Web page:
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'Building Interactive Worlds in 3D:' Advanced Virtual Camera Development for 'The Diner' Project — Part 2

VFXWorld presents the last excerpt from Building Interactive Worlds in 3D by Jean-Marc Gauthier. This month concludes a look at using the virtual camera for The Diner project.

All images from Building Interactive Worlds in 3D: Virtual Sets and Pre-Visualization for Games, Film & the Web by Jean-Marc Gauthier. Reprinted with permission.

All images from Building Interactive Worlds in 3D: Virtual Sets and Pre-Visualization for Games, Film & the Web by Jean-Marc Gauthier. Reprinted with permission.

This is the last in a series of excerpts from Building Interactive Worlds in 3D by Jean-Marc Gauthier.

Step 2: Cameras and Ways to Navigate Inside the Virtual World

1. Designing a new virtual camera called Dialogue camera. The Dialogue camera uses a stabilization system that is similar to the one described in Chapter 6. Once the camera is attached to a character, the stabilization system keeps the camera stable around its target. We can detach an orbital camera from a character the cameras center of rotation by increasing the distance between character and camera. At a given distance the camera moves out of the characters range. The camera breaks the Keep at Constant Distance behavior and becomes a free camera. The viewer can also choose to detach the camera from a character by pulling the camera away from the character. We chose to pull the camera away from a character because we thought that pushing a camera inside a character was a counterintuitive way to move a camera. We created a possibility for the camera to slide when getting close to the character.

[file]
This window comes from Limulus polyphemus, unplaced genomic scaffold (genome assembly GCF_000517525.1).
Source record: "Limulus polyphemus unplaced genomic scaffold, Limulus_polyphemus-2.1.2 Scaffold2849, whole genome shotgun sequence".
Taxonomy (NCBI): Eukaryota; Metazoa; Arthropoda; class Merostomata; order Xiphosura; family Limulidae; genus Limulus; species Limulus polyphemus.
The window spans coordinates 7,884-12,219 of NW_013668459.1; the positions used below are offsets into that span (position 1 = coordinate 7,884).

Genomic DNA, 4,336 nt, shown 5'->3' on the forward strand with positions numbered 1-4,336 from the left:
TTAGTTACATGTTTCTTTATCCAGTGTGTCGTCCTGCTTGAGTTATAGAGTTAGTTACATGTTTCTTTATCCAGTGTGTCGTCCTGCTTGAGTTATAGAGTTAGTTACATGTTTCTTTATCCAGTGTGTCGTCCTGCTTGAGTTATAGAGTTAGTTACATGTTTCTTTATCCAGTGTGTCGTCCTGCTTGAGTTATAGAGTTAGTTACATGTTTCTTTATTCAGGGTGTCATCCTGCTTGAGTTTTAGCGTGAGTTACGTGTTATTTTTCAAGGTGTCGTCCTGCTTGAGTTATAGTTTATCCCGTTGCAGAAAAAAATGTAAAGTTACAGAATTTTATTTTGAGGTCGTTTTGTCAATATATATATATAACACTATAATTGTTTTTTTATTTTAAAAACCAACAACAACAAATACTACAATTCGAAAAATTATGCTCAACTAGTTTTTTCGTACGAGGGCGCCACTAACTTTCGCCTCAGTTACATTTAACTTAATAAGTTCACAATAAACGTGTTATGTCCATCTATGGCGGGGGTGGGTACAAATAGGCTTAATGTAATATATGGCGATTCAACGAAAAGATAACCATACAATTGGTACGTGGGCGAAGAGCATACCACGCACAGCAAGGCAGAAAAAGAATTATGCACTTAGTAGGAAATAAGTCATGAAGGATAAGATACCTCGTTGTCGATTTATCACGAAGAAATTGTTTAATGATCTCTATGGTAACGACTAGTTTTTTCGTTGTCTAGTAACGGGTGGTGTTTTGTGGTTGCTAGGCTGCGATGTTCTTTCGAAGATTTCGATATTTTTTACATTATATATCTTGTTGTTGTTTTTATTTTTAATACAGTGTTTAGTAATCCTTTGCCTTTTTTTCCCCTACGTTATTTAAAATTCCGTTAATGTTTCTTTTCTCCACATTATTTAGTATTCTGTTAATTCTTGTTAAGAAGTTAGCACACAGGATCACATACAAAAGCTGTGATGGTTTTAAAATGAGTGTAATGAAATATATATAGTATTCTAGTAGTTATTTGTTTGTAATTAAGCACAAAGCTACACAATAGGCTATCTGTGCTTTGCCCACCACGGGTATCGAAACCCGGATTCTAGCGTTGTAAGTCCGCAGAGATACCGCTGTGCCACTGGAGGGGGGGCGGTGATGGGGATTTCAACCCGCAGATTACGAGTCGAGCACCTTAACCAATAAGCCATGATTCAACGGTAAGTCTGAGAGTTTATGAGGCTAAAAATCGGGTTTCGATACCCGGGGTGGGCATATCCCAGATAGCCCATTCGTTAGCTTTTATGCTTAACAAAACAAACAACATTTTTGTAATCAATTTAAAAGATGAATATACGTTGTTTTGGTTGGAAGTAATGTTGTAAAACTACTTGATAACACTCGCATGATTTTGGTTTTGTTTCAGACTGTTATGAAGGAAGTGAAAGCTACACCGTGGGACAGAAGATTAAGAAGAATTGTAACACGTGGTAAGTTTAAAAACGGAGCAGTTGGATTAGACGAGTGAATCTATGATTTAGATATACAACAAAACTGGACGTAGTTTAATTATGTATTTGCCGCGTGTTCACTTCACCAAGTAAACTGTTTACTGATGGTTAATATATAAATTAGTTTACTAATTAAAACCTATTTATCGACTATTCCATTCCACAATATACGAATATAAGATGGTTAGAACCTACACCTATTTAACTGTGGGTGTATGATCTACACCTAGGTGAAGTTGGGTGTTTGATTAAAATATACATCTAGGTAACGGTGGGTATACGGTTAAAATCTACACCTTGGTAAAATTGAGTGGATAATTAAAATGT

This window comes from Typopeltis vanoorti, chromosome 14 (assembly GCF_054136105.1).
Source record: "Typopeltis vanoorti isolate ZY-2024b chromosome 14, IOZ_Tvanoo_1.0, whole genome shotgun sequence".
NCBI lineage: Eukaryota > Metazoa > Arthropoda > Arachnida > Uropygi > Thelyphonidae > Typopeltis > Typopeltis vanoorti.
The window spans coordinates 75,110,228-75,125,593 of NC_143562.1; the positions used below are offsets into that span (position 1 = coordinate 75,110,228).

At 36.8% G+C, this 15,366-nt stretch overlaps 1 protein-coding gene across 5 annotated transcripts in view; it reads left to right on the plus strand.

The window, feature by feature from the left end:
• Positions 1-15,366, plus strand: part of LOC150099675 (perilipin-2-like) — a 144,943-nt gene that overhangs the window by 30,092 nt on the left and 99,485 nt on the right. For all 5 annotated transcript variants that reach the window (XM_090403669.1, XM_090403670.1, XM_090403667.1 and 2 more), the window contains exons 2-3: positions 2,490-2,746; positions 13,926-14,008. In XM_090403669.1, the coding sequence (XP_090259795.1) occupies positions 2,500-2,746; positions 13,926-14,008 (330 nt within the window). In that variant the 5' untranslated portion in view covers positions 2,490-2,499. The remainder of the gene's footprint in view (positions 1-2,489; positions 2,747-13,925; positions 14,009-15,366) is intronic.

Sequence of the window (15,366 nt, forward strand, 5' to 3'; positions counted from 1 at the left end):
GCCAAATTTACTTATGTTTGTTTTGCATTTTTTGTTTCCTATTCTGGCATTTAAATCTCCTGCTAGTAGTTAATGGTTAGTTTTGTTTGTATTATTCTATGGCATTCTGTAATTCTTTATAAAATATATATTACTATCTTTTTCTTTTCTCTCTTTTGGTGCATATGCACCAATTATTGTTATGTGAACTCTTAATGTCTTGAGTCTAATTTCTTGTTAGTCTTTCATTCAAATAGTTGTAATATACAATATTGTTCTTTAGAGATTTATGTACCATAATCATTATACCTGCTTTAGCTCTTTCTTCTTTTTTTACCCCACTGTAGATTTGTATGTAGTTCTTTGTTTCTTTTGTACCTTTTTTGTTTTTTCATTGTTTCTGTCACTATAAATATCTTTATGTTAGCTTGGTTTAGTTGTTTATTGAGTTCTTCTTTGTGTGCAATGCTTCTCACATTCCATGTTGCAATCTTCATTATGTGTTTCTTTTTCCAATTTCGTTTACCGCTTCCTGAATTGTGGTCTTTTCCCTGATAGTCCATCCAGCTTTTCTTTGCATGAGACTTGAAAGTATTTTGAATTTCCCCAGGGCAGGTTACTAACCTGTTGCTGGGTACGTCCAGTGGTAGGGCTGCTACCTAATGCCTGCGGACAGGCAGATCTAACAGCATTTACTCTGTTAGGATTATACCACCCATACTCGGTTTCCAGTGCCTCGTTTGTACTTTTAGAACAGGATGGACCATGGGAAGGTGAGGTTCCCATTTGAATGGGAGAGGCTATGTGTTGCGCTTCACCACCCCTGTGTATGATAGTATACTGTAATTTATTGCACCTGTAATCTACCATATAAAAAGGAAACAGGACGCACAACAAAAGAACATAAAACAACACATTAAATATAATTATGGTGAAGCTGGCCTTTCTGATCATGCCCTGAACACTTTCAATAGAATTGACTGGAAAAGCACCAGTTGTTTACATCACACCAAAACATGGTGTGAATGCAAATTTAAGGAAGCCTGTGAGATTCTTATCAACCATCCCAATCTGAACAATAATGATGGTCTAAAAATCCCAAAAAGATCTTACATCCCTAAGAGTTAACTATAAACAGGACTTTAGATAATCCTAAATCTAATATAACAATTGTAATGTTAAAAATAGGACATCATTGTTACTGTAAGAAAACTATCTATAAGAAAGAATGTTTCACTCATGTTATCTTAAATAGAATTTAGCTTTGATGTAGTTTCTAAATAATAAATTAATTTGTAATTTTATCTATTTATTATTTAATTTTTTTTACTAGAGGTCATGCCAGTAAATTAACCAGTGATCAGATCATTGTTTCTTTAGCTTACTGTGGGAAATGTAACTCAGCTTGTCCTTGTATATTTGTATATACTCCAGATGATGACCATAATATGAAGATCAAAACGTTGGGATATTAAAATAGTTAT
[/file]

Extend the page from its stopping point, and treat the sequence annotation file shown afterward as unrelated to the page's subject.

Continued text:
The Dialogue camera is triggered by sound coming from the viewer or the space of the installation. Sound input, a great way to replace the keyboard and the mouse in interacting with a computer, is discussed in detail in Chapter 8. The volume of sound coming from the sound sensor, a microphone, is tested for values; above a given threshold, the Test building block triggers a message telling the camera to change its target. This is the starting point of a sequence of adjustments in space that will take the camera from one character to the other. The following diagrams illustrate the architecture of the behaviors created for the Dialogue camera.

The volume of sound coming from the microphone is tested. Above a given threshold, the Test building block triggers a message telling the camera to change its target.

The volume of sound coming from the microphone is tested. Above a given threshold, the Test building block triggers a message telling the camera to change its target.

The Dialogue camera receives a message from the sound sensor and activates two strings of behavior.

The Dialogue camera receives a message from the sound sensor and activates two strings of behavior.